Recently I was invited to join the Intersectional and Comparative Advancement of Racial Equity for Social Justice (iCARE4Justice) Summer Summit, probably the most challenging and exciting change programme I’ve been involved with. iCARE is a global network of scholars from the UK, USA and The Netherlands, who aim to produce a global strategy and framework to improve equity for racially and ethnically minoritized communities, and whose work will run over the next 2 years.

In my copious free time, I paint and create, practice yoga, run a wine tasting group with my husband and try vainly to keep the garden, two young adult children and two mad dogs under control.

John Hogg

Director of Continuous Improvement – University of Strathclyde

Closing keynote

A leader, coach, mentor and trainer with extensive experience of operating at an executive level and developing, leading and managing successful teams in the Higher Education sector. Also experienced in strategy development, alignment of operational delivery and leading complex organisational-wide transformational change and continuous improvement projects, delivering significant quantifiable benefits. John operates at a national and international level in the field of continuous improvement, leadership development and benefits management. John is currently Chair of Lean in Higher Education Europe and is a member of the Lean HE Global Steering Group. John is also a non-executive board member at Glasgow Kelvin College and is also currently Chair of the College’s Audit & Risk Committee.

Working session one – pick one of the following sessions to attend

Replacing a Student Information System in Higher Education is a significant challenge for any institution. In this session we will describe our approach to stakeholder engagement and communications for the SIS project at Sussex, share tips on what has worked well and been positively received by stakeholders, and encourage participants to share their own examples of good practice.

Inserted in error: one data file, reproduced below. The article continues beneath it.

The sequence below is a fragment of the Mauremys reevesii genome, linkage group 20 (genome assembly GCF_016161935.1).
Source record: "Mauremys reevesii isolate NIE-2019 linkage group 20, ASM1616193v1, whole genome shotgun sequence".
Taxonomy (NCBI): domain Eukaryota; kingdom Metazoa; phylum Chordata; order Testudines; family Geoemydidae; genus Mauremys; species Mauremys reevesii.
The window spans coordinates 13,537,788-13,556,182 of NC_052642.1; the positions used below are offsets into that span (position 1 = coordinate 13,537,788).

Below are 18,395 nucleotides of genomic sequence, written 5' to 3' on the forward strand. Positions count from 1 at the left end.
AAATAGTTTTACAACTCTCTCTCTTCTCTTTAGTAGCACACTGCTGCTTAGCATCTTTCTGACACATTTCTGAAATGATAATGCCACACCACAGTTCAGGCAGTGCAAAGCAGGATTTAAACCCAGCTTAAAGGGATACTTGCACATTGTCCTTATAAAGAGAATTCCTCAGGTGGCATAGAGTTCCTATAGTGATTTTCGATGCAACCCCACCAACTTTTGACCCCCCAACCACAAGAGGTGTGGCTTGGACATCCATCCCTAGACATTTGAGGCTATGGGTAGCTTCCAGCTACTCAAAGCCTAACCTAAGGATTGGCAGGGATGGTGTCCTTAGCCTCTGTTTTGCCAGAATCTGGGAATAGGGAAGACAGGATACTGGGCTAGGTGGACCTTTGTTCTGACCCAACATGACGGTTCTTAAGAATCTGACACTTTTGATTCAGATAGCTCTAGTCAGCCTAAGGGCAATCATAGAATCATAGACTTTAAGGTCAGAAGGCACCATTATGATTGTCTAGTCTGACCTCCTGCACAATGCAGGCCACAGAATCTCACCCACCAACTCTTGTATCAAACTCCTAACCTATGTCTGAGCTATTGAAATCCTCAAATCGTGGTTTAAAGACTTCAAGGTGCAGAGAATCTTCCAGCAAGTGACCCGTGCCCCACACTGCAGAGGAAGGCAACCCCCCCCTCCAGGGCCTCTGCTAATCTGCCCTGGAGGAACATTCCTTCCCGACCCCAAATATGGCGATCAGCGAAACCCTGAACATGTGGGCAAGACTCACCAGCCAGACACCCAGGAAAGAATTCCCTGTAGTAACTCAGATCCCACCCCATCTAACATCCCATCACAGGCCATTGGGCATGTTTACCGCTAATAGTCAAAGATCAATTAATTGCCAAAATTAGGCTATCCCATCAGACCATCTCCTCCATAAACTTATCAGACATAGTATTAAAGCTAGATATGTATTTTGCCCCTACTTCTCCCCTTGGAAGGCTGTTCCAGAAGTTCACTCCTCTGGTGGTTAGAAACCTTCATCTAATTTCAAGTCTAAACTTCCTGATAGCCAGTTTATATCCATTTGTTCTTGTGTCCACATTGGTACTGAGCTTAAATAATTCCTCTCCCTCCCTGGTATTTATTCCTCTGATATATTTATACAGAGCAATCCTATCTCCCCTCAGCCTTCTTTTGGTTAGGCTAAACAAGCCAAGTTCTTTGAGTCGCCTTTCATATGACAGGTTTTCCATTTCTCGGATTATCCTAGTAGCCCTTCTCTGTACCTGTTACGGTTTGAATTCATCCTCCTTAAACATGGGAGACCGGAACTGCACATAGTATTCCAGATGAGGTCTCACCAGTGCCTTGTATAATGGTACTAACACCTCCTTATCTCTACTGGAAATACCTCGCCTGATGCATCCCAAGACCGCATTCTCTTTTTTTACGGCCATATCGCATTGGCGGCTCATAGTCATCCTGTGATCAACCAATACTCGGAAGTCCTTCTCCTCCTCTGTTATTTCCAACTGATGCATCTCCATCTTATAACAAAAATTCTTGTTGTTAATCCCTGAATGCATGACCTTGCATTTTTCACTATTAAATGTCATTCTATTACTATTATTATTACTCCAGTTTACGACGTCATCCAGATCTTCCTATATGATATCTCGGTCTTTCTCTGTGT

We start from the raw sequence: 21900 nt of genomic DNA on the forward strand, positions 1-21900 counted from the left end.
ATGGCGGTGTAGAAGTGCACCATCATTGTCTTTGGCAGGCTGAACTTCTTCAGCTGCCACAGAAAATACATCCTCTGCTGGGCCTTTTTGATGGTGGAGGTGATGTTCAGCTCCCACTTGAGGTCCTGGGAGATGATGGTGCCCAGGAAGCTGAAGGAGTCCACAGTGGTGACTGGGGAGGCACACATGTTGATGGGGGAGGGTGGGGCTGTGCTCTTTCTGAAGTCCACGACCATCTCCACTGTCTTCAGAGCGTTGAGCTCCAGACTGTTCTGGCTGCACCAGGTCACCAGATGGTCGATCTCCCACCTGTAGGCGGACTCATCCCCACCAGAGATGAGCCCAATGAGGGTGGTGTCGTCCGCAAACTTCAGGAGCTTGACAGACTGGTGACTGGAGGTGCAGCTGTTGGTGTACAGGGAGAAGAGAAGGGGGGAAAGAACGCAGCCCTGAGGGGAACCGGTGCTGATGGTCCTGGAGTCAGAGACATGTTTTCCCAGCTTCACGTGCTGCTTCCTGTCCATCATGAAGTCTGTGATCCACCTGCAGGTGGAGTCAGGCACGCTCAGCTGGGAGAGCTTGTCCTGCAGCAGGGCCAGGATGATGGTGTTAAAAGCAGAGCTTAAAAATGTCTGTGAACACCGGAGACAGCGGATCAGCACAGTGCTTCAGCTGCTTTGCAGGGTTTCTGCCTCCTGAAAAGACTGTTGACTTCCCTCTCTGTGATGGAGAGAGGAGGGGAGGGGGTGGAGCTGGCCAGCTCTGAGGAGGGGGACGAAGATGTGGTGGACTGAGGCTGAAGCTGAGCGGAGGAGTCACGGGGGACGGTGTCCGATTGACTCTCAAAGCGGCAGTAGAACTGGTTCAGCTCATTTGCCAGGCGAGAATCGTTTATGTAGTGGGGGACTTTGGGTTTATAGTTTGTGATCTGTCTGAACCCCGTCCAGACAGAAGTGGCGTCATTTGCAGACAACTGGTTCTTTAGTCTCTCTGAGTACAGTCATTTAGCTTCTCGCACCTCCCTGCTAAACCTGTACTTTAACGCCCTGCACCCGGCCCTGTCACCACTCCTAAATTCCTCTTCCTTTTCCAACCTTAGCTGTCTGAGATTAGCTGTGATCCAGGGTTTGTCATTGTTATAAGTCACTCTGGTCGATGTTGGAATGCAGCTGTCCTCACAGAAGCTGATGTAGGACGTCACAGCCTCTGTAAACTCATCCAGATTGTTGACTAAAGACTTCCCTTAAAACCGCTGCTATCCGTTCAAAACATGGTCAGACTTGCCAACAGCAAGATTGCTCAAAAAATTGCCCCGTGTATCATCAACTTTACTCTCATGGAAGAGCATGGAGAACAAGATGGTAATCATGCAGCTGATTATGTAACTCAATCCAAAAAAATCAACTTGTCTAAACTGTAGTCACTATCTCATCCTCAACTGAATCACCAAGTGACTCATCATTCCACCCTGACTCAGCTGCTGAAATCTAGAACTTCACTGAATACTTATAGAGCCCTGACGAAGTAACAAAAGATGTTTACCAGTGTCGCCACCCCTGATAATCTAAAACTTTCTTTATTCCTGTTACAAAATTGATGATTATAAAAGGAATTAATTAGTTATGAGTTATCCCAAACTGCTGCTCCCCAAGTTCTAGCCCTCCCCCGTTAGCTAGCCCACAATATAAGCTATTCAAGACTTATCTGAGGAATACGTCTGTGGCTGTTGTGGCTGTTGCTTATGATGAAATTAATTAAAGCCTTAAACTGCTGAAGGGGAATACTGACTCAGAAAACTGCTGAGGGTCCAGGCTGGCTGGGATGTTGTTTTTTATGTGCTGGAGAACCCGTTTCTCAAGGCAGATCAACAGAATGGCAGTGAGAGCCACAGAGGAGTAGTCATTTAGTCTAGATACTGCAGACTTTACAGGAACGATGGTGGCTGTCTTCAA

Learning outcomes
• understand the significance of good stakeholder engagement and communications
• explore the likely impacts of poor stakeholder engagement on project success
• take away examples of good practice from across the sector

CPD behaviours
• Achieving results
• Embracing change
• Finding solutions
• Working together

Jo Corbett, DSE Assistant Director (Student Systems and Projects), University of Sussex

I have worked in higher education administration for over 20 years, starting as a Programme Administrator. I joined the University of Sussex in my current role in November 2021 after 10 years leading Registry teams at the University of Brighton, and before that worked in health education in a joint medical school and a specialist nursing institution.

I completed an MBA in Higher Education Management in 2006, and a PGCert in Change Management in 2016 after developing a specific interest in this discipline. I have led and worked on a number of change projects over the years including IT implementation projects, service redesign, business process change and organisational restructures including a merger.

My experience on these projects demonstrates the importance placed on stakeholder engagement and communications is critical to their success. I also have a particular interest in empowering staff to take control of their professional development and access opportunities using structured frameworks and have been involved in institution-wide projects in this area. I am a Fellow of the AUA.

Also speaking as part of this session will be Sarah Kirkbright – Senior Business Architect and Angela O’Neill – Head of Change Communications, both from the University of Sussex